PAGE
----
Reading about what Yahoo started out as, could have been, and ended up at is fascinating.
As I continue to read Marissa Mayer and the Fight to Save Yahoo by Nicholas Carlson, I am reminded of the mixed blessing of being "first."
Yahoo was one of the first to take advantage of the World Wide Web and the Internet, started by two college kids who built a directory for themselves. They succeeded despite themselves: they had no interest in running a business but had found something new and much needed, got funding and "adult" supervision, and the rest is history.
The negative side to being "first" is that there will be competition. That itself is not bad; it's how you react to it that makes the difference. If you remain focused and true to your core value or offering, only growing organically, you're probably safe. But if you try to be a solution to every problem out there, then you won't be the solution to much.
I've just read about the period in Yahoo's history where Brad Garlinghouse's internal memo to the founders about Yahoo's problems ends up in the Wall Street Journal. They called it the "Peanut Butter Manifesto" since he compares Yahoo's lack of focus and trying to get into all Internet businesses as too thinly spread peanut butter.
Equally interesting was the explanation of what Garlinghouse had been thinking when working on this memo. He recalled a game he played with his staff. He'd say a brand name and they'd have to write down the first word that came to mind. With all other brands he mentioned—PayPal, Google, eBay—everyone had the same answer. When he said Yahoo, no two answers were alike, even though these were all Yahoo employees playing the game.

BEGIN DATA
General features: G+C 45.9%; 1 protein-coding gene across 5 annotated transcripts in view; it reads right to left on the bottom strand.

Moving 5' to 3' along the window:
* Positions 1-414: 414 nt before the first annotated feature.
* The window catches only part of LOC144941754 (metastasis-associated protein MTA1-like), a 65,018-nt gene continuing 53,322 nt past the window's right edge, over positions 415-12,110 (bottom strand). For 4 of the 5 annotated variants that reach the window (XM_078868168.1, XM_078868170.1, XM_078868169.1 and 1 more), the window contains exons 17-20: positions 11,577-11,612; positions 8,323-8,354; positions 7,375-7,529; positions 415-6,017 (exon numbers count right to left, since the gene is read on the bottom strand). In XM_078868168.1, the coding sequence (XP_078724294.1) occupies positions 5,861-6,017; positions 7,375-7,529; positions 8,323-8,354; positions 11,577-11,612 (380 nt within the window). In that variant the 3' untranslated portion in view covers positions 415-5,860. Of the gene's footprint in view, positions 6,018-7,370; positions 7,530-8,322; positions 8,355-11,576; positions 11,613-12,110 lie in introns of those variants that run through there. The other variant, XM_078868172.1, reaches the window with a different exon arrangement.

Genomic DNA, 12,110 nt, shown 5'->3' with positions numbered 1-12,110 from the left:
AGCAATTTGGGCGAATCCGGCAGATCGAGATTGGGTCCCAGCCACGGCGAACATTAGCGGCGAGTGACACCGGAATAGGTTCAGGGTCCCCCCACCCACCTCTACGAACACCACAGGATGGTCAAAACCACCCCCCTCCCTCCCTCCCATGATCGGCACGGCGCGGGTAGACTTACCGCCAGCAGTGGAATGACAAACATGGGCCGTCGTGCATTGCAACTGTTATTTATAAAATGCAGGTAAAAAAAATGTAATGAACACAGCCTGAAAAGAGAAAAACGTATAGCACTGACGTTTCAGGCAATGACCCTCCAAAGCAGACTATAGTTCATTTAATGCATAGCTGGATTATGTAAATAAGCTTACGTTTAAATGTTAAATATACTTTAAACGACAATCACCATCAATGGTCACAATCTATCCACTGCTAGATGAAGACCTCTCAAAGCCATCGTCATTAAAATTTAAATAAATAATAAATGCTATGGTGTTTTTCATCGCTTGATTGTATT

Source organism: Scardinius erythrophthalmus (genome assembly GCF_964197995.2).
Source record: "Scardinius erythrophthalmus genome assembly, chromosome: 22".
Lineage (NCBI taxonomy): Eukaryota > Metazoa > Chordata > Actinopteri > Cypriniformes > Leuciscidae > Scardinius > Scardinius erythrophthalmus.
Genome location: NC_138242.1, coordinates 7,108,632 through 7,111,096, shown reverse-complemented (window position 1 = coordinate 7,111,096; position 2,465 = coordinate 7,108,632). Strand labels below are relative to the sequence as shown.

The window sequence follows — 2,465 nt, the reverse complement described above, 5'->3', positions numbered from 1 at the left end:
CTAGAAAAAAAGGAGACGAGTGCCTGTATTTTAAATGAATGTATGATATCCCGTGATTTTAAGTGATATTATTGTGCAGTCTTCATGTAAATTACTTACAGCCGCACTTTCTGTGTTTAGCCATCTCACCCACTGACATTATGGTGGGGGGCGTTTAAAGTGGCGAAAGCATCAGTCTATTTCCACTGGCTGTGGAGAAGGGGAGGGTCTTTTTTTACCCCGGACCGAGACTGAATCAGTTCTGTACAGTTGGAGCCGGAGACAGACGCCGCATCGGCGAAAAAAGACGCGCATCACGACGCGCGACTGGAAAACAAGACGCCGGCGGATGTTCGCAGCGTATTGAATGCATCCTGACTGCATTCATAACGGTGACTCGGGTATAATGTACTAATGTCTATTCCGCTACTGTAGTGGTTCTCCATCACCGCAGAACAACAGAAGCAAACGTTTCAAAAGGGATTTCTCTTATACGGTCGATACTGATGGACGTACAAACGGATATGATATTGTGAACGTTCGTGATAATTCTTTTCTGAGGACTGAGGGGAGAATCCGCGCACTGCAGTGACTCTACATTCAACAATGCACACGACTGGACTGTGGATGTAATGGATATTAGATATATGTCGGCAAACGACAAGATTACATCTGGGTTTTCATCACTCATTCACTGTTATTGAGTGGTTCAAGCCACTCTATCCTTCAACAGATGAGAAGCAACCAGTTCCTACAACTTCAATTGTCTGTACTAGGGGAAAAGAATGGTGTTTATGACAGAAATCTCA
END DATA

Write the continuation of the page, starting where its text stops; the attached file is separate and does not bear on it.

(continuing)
Yahoo lost focus. Just like no one person can be good at everything, no one company can do everything. Even Amazon, who seems to be trying to do everything, is staying true to their core focus: it aims to be the the world's largest superstore that can sell you everything and anything you want.
Focus is crucial, not only when you're building or growing, but when you're making decisions on where to spend time and resources. A good question to ask of yourself, and your supervisors and staff, is whether x project or x task is aligned with your company's or department's focus. Knowing this, and how it is aligned, will not only ensure that it's worth doing but will help keep everyone engaged and vested.
And if someone in your department decides to play the one-word association game, hopefully you'll all have the same answer.
Is your team focused? Are you? If not, how can you fix this?